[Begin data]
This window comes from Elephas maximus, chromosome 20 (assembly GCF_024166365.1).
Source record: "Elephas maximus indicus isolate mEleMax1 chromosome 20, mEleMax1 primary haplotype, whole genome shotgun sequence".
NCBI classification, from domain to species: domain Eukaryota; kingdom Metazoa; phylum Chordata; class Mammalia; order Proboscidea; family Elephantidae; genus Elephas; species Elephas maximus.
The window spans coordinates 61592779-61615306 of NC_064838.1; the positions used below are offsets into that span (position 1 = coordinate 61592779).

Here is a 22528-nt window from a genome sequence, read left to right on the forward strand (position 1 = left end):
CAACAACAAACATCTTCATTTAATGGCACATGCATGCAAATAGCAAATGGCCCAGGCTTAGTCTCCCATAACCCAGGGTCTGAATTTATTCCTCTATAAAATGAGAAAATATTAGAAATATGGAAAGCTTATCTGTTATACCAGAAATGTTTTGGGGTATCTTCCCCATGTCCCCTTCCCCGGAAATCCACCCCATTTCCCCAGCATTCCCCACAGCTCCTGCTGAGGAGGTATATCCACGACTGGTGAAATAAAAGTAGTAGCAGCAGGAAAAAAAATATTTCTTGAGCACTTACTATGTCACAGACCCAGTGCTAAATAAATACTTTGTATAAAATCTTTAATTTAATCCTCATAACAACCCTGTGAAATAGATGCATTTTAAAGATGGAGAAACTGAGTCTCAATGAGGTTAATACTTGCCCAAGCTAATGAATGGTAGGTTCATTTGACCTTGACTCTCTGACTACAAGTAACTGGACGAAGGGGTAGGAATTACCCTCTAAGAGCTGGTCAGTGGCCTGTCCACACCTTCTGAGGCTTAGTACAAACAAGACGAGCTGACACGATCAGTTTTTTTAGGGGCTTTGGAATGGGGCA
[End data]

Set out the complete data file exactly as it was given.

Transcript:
This window comes from Elephas maximus, chromosome 20 (assembly GCF_024166365.1).
Source record: "Elephas maximus indicus isolate mEleMax1 chromosome 20, mEleMax1 primary haplotype, whole genome shotgun sequence".
NCBI classification, from domain to species: domain Eukaryota; kingdom Metazoa; phylum Chordata; class Mammalia; order Proboscidea; family Elephantidae; genus Elephas; species Elephas maximus.
The window spans coordinates 61592779-61615306 of NC_064838.1; the positions used below are offsets into that span (position 1 = coordinate 61592779).

Here is a 22528-nt window from a genome sequence, read left to right on the forward strand (position 1 = left end):
CAACAACAAACATCTTCATTTAATGGCACATGCATGCAAATAGCAAATGGCCCAGGCTTAGTCTCCCATAACCCAGGGTCTGAATTTATTCCTCTATAAAATGAGAAAATATTAGAAATATGGAAAGCTTATCTGTTATACCAGAAATGTTTTGGGGTATCTTCCCCATGTCCCCTTCCCCGGAAATCCACCCCATTTCCCCAGCATTCCCCACAGCTCCTGCTGAGGAGGTATATCCACGACTGGTGAAATAAAAGTAGTAGCAGCAGGAAAAAAAATATTTCTTGAGCACTTACTATGTCACAGACCCAGTGCTAAATAAATACTTTGTATAAAATCTTTAATTTAATCCTCATAACAACCCTGTGAAATAGATGCATTTTAAAGATGGAGAAACTGAGTCTCAATGAGGTTAATACTTGCCCAAGCTAATGAATGGTAGGTTCATTTGACCTTGACTCTCTGACTACAAGTAACTGGACGAAGGGGTAGGAATTACCCTCTAAGAGCTGGTCAGTGGCCTGTCCACACCTTCTGAGGCTTAGTACAAACAAGACGAGCTGACACGATCAGTTTTTTTAGGGGCTTTGGAATGGGGCA